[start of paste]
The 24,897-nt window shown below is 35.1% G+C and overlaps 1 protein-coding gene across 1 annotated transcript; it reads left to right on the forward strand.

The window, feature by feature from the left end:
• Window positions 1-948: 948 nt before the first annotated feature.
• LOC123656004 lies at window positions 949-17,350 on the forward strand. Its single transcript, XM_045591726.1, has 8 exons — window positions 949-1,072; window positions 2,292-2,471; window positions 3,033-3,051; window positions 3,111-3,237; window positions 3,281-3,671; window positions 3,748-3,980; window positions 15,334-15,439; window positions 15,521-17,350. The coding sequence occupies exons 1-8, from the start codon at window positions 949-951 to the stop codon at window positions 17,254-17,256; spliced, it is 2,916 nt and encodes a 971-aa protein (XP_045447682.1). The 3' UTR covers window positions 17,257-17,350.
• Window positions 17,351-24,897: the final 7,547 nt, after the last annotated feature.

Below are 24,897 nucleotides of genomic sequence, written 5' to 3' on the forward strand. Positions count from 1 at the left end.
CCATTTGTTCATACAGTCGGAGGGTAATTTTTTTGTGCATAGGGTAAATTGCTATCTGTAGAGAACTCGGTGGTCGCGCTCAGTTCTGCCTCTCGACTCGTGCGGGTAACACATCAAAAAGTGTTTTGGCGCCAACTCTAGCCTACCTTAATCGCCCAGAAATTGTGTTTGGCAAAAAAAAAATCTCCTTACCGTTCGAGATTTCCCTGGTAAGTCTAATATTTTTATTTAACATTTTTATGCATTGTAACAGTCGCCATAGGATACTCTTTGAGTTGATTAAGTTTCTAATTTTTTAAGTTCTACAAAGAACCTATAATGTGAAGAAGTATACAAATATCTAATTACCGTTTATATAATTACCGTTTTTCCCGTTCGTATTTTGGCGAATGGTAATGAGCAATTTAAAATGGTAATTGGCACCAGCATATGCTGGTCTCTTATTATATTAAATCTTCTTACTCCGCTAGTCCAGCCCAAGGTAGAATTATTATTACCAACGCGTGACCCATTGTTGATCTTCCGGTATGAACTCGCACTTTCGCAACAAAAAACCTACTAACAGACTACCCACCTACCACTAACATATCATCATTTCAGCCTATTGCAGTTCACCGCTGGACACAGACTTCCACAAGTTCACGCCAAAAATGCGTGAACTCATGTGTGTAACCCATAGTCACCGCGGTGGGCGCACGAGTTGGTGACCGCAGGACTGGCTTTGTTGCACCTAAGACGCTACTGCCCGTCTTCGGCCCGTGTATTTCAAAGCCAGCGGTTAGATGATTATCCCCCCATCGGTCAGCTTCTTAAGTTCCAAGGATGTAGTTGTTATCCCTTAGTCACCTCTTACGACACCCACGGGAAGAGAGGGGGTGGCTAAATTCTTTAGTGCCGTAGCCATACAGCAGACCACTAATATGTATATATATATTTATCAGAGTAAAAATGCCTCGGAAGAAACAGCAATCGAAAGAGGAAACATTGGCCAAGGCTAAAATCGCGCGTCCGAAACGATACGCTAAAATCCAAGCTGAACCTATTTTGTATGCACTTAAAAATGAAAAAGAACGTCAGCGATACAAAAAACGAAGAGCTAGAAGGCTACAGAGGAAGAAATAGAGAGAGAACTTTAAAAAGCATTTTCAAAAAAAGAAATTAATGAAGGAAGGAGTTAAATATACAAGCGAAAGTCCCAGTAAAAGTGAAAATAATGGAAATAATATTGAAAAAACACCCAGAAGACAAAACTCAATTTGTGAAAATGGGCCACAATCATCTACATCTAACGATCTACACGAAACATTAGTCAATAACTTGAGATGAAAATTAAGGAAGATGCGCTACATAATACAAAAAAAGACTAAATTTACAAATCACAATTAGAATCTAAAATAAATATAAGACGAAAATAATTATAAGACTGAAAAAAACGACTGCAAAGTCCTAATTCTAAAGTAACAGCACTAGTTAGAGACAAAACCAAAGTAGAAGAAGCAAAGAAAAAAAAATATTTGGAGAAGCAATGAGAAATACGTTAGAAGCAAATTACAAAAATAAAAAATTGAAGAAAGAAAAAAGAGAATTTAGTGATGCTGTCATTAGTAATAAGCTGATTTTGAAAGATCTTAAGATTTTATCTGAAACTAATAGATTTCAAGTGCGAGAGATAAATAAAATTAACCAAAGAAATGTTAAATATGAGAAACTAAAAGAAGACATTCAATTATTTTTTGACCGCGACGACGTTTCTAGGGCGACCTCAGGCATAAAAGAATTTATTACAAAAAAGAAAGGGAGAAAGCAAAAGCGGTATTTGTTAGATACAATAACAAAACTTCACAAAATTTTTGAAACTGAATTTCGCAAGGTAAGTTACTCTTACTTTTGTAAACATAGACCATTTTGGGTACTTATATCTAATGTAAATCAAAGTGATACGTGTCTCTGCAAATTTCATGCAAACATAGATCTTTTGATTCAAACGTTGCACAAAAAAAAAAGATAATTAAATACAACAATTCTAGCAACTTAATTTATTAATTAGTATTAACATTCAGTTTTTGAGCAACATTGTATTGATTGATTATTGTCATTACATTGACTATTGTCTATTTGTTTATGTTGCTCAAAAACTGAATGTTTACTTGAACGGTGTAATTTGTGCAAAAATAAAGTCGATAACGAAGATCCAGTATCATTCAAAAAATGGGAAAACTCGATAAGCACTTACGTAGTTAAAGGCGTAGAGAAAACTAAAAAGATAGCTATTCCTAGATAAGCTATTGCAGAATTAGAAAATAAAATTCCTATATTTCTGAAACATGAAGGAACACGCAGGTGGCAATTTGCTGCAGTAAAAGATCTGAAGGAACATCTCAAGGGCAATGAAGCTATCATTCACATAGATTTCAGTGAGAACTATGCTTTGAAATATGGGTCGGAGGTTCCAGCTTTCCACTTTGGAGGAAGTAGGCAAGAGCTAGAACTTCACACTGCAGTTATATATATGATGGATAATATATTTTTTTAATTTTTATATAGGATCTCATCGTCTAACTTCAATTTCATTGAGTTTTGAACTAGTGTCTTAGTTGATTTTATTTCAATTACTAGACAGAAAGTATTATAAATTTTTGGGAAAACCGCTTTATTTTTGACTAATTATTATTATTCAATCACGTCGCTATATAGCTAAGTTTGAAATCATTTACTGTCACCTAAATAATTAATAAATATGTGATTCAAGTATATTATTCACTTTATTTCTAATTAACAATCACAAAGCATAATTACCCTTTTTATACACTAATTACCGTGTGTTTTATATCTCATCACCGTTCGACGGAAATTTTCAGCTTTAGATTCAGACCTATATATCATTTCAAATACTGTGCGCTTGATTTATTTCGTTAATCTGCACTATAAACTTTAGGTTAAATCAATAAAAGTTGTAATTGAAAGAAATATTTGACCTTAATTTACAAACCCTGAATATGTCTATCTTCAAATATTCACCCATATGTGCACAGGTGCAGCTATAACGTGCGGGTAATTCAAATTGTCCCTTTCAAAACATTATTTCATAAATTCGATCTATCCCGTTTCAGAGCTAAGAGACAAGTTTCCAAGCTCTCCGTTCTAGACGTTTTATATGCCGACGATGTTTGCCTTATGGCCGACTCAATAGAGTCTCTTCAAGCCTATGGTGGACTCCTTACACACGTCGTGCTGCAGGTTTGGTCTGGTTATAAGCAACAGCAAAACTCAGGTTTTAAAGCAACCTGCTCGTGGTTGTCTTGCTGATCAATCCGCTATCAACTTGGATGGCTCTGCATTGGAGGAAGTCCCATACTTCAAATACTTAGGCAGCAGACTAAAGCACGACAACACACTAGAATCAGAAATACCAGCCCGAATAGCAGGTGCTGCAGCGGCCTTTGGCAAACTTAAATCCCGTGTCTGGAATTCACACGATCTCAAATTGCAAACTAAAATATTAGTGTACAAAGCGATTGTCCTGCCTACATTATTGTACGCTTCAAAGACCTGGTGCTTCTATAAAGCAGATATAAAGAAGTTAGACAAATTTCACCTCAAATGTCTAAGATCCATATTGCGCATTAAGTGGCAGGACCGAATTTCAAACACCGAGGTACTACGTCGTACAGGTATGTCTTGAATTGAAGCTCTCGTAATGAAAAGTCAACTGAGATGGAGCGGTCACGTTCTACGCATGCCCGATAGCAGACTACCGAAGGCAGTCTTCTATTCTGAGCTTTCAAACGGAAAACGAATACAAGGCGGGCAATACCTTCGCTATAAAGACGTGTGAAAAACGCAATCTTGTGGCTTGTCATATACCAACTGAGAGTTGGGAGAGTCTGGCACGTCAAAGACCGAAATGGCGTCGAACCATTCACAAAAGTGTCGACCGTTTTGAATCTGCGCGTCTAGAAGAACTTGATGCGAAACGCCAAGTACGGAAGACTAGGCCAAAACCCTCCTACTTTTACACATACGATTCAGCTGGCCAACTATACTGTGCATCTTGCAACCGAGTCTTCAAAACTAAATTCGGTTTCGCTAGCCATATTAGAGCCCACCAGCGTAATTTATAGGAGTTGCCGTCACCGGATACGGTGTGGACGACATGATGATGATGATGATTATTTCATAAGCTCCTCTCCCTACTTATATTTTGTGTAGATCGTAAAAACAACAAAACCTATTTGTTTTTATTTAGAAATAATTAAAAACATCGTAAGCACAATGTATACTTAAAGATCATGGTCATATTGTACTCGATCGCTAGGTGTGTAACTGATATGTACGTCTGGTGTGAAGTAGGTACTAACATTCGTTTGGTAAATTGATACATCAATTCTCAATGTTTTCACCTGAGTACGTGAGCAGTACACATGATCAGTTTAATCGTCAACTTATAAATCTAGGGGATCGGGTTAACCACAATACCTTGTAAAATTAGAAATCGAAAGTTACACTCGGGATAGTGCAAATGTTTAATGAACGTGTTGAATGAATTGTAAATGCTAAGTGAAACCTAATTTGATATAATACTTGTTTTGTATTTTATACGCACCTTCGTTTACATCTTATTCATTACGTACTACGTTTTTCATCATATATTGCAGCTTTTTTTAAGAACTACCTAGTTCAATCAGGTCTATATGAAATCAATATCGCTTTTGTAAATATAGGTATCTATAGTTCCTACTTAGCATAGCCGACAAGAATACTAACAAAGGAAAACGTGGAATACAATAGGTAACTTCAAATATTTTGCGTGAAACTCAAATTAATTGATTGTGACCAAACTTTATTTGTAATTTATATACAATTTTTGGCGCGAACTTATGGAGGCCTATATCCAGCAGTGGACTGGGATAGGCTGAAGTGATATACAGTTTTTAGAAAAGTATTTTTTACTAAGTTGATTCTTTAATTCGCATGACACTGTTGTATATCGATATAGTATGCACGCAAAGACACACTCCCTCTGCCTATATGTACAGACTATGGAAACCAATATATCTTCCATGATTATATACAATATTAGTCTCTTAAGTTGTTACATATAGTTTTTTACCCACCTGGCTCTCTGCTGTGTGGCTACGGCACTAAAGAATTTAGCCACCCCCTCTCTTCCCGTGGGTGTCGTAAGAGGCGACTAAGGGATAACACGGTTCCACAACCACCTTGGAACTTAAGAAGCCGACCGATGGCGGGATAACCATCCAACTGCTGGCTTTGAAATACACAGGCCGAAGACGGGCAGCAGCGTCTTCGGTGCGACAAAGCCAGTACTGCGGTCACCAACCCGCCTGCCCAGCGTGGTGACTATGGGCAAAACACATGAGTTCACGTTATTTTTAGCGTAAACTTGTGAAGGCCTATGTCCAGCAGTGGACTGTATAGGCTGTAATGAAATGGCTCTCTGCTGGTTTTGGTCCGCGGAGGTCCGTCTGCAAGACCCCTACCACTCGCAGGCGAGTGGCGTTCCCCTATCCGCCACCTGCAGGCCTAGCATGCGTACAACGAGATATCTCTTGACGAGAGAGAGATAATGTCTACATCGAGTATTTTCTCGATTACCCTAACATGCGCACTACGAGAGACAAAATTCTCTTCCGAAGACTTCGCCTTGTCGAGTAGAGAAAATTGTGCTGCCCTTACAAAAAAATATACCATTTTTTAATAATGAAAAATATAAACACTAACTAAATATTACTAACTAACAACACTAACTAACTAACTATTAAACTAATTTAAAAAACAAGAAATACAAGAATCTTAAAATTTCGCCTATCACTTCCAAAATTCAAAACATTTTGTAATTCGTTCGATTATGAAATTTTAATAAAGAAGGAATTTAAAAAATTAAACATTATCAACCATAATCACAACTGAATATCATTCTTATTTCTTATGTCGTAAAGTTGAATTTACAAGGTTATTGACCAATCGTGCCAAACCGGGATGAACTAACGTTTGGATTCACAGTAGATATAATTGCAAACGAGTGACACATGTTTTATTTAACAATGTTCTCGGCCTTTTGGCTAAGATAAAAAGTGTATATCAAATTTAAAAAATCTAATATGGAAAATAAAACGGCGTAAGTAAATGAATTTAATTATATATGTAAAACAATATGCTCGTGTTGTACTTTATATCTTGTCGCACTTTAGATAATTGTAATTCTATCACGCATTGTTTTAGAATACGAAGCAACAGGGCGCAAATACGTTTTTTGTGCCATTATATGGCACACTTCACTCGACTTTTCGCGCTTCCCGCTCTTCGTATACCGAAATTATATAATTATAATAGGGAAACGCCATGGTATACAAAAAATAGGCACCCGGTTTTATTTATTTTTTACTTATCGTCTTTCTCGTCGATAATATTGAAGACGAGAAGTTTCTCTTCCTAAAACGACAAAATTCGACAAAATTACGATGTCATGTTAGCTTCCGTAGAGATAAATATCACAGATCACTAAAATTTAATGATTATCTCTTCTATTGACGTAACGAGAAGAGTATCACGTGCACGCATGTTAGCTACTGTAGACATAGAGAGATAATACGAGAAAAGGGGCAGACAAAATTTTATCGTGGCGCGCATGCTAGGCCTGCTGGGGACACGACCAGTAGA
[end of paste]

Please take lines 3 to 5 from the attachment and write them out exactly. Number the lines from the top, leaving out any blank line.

• Window positions 1-948: 948 nt before the first annotated feature.
• LOC123656004 lies at window positions 949-17,350 on the forward strand. Its single transcript, XM_045591726.1, has 8 exons — window positions 949-1,072; window positions 2,292-2,471; window positions 3,033-3,051; window positions 3,111-3,237; window positions 3,281-3,671; window positions 3,748-3,980; window positions 15,334-15,439; window positions 15,521-17,350. The coding sequence occupies exons 1-8, from the start codon at window positions 949-951 to the stop codon at window positions 17,254-17,256; spliced, it is 2,916 nt and encodes a 971-aa protein (XP_045447682.1). The 3' UTR covers window positions 17,257-17,350.
• Window positions 17,351-24,897: the final 7,547 nt, after the last annotated feature.